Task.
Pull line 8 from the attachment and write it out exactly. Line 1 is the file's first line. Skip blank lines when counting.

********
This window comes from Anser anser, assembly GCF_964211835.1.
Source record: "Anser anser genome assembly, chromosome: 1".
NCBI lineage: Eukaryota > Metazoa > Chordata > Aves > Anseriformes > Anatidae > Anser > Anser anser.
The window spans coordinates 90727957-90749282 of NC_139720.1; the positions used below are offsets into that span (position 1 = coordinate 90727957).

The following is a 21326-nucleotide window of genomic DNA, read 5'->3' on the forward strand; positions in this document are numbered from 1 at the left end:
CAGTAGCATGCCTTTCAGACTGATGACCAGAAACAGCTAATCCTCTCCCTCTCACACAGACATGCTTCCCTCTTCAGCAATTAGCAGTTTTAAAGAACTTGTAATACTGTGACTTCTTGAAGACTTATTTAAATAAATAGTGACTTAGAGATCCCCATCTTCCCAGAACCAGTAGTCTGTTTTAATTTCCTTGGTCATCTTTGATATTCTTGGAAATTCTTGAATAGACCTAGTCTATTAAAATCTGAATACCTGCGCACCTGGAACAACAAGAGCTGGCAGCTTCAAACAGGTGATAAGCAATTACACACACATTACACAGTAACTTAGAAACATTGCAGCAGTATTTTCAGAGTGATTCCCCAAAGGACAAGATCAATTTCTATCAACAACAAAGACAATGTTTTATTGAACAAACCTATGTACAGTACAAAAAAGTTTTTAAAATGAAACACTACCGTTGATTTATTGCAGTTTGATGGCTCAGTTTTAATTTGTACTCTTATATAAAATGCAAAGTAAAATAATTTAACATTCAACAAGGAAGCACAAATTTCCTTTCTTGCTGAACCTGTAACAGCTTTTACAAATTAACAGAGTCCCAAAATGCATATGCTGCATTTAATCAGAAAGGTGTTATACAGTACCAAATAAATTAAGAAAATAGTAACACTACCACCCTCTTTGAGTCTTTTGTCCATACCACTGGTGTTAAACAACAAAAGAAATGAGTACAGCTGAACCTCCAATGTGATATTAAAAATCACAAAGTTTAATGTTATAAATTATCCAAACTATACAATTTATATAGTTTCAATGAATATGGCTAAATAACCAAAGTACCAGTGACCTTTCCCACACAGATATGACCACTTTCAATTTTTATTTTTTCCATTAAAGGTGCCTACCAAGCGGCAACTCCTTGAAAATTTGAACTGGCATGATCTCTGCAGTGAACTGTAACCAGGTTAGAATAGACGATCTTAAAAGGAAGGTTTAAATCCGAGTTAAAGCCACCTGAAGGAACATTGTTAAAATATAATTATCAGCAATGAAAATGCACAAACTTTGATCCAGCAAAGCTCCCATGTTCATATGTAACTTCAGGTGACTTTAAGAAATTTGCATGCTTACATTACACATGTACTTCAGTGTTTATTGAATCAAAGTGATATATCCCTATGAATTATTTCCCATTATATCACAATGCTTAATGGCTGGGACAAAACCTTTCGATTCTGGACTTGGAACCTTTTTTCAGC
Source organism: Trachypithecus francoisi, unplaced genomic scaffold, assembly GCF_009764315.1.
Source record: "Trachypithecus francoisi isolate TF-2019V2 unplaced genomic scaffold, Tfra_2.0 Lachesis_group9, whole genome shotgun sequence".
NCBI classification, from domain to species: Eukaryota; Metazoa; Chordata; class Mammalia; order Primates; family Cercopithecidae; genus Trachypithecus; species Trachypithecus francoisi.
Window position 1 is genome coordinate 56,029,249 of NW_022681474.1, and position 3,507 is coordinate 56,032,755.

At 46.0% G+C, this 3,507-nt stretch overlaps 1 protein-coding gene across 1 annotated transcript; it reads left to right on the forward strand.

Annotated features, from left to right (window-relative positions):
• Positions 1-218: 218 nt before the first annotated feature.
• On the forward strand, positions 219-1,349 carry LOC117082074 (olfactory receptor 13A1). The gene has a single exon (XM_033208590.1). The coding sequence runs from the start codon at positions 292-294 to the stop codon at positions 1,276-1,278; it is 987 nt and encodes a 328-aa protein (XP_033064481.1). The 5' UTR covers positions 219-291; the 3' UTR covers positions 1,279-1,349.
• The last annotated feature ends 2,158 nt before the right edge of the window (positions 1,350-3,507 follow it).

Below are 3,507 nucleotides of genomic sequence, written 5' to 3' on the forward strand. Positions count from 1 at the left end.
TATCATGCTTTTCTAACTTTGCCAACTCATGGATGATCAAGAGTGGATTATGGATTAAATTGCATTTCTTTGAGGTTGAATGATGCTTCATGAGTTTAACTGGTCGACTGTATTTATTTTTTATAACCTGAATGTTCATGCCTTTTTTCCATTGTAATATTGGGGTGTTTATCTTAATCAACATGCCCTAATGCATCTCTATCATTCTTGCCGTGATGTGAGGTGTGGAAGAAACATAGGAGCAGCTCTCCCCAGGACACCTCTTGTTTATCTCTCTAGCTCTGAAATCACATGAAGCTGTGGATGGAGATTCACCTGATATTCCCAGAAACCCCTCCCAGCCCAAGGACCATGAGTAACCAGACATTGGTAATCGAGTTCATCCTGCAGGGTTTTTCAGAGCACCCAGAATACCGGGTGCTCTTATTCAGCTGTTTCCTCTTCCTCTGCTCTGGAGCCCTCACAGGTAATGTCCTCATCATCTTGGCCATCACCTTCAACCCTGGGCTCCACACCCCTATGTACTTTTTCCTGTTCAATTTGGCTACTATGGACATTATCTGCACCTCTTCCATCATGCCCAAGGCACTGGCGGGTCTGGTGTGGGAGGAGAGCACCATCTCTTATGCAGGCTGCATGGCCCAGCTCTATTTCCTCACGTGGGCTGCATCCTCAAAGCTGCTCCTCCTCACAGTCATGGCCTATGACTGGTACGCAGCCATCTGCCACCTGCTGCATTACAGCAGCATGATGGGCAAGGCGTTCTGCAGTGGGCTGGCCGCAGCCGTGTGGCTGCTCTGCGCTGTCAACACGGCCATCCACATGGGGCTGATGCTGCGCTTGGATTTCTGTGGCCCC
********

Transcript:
Source record: "Trachypithecus francoisi isolate TF-2019V2 unplaced genomic scaffold, Tfra_2.0 Lachesis_group9, whole genome shotgun sequence".